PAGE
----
Photo Essay

Iberian Mask Festival 2019

Iberian Mask Festival

Iberian Mask Festival 2019

Devil looking caretos began to gather in the Praça do Império shortly before 3 PM. The parade was scheduled for 4 o'clock. Marchers lined up dressed in masks of painted tree bark and animal hides; some resembled bulls, some wolves, some horses. Large crowds of spectators crowding the street danced in place to sounds from large drums pounding out infectious tribal rhythms. Clans from the northern hill country wore harnesses bearing oversized cow bells producing a deep metallic clang as they jumped up and down in unison. Over 500 costumed figures representing 35 different regions of Spain and Portugal prepared to march along the one mile parade route through the district of Belem. It was day three of the four day Masque de Iberian – the Iberian Mask Festival. And the Grand Mask Parade, as always, is one of the most anticipated events. It is colorful and it is a spectacle.

Each May, the city of Lisbon hosts this four day event, a menagerie of mask making workshops, musical acts and tents selling local Iberian foods and crafts. They have been doing this since 2006, but the roots of the festival go back much further. The masks keep alive pagan ritual and superstitions going back as far as the 13th century. Many of the characters were once used to scare off bad spirits, to bless the harvests or to promote fertility. Animals and nature are reflected in the costumes; the devil is often a theme. Recent years have seen the festival expand to include other mask related cultures from all over the world giving it a true international flavor. Wild animal headdresses from Carnivale in South America and multi-person Chinese dragons from Macau were represented for 2019. Frightening Bosus from Hungary came to celebrate as men sporting long ram horns and magnificent sheepskin robes. Part folk festival and part Mardi Gras, no two groups look like one another - each region presents its own collection of historic creatures.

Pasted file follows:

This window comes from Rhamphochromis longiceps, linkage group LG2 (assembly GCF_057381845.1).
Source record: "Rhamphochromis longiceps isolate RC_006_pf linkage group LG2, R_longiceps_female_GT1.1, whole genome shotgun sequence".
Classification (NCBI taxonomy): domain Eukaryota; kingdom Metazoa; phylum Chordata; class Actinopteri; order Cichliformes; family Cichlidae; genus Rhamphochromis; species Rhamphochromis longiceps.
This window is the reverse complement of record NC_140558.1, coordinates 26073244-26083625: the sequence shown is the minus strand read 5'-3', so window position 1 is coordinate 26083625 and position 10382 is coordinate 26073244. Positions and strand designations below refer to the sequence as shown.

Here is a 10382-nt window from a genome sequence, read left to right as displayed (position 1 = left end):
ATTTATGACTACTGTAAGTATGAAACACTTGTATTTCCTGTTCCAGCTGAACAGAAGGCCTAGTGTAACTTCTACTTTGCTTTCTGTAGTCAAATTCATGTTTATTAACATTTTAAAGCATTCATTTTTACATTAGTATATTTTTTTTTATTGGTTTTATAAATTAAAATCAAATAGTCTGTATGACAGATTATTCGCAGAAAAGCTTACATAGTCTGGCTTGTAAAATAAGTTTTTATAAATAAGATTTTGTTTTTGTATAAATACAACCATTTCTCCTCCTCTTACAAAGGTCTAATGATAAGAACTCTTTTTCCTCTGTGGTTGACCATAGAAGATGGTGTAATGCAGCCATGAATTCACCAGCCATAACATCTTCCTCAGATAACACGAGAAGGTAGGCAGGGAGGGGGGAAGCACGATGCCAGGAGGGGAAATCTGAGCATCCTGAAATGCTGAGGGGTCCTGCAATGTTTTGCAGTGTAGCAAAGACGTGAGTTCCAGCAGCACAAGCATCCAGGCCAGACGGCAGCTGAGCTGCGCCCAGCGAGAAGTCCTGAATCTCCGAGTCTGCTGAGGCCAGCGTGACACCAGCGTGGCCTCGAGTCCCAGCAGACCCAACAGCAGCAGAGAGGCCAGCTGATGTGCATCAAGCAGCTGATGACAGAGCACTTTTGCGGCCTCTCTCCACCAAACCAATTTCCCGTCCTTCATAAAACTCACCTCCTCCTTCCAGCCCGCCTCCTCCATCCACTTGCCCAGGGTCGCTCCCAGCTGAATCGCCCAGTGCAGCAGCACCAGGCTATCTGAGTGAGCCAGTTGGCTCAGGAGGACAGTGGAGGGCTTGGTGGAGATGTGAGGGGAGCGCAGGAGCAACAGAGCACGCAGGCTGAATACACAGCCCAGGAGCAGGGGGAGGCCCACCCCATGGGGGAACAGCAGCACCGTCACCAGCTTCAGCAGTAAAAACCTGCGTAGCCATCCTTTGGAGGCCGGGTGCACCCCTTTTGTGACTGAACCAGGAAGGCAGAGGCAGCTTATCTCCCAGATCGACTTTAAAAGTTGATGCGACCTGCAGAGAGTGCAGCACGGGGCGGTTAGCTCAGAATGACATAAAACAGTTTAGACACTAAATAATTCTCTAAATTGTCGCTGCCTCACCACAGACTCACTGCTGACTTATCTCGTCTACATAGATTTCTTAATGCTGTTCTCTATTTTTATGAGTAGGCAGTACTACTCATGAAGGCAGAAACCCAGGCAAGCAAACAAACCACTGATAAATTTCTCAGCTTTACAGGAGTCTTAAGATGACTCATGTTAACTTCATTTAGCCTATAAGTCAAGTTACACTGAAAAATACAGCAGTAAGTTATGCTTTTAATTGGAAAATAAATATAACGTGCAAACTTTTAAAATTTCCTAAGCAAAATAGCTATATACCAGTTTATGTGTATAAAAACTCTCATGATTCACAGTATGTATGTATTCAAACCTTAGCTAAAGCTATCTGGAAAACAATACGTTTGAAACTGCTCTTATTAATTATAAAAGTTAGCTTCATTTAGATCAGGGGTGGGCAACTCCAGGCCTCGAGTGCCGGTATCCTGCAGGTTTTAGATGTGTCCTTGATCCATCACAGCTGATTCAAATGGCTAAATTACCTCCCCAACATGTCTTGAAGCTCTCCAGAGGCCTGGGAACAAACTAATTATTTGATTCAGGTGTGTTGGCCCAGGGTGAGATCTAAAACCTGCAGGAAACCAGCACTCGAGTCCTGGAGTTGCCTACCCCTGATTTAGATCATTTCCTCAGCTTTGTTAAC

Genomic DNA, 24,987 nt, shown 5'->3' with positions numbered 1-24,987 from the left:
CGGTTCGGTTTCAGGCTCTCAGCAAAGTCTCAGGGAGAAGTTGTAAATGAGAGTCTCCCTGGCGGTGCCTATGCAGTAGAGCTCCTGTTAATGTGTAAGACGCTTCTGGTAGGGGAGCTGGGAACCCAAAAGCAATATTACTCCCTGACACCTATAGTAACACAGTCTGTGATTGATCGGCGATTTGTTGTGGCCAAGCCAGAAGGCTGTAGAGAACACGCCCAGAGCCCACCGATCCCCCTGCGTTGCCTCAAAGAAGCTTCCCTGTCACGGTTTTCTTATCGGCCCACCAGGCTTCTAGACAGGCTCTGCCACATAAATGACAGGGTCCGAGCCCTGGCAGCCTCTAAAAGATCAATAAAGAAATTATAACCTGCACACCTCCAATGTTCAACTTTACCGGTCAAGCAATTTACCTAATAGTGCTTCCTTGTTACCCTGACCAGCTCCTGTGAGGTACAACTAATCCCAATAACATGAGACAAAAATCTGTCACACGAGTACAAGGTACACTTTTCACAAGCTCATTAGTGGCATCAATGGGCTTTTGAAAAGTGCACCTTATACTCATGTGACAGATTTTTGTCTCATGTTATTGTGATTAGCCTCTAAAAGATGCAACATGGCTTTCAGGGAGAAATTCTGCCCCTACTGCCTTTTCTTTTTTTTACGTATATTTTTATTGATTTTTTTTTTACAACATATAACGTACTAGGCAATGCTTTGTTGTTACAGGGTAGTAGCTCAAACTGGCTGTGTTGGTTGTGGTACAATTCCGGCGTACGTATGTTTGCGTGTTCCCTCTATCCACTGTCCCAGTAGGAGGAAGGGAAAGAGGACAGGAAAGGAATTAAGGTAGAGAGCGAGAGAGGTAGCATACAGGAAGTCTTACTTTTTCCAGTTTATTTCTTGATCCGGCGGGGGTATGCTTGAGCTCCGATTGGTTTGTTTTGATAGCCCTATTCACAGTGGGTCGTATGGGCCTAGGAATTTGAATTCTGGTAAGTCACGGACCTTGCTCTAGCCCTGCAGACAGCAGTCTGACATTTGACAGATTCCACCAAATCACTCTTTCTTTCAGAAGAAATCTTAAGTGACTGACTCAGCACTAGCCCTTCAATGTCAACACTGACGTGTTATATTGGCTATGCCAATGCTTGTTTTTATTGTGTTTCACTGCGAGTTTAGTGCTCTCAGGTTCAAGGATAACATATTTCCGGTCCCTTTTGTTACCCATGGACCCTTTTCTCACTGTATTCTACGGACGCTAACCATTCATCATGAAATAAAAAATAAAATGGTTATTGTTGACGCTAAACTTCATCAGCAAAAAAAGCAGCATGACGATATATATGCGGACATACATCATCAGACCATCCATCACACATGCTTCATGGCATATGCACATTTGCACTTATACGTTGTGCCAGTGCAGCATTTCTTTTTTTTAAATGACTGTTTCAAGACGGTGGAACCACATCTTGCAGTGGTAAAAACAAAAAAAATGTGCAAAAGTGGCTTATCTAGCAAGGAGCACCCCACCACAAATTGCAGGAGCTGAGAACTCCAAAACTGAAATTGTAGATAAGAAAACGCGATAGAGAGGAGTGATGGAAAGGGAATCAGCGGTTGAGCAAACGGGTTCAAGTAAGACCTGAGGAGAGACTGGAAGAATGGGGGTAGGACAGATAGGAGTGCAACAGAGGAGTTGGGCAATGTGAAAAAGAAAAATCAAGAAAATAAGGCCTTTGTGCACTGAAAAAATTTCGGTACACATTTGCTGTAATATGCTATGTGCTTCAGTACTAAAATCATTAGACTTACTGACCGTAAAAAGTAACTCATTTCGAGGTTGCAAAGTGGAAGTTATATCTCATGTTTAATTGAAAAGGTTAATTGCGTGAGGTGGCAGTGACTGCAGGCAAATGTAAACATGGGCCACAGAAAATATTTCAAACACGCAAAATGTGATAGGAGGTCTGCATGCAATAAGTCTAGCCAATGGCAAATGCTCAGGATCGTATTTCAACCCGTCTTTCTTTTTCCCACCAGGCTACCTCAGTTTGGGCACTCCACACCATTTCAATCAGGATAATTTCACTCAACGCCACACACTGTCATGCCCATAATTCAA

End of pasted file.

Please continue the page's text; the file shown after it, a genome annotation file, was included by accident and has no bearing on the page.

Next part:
2 responses

  • Lynn E. Harvey

    Lynn E. Harvey gave props (4 Jun 2019):

    Outstanding!The detail of each mask and the significance of the Festical is enlightening and wonderful to see, great series.

  • Andrea Petersen

    Andrea Petersen gave props (8 Jun 2019):

    Making masks from painted tree bark and animal hides is an amazing concept using what nature has to offer and you captured memorable images for your photo essay...You got my vote!

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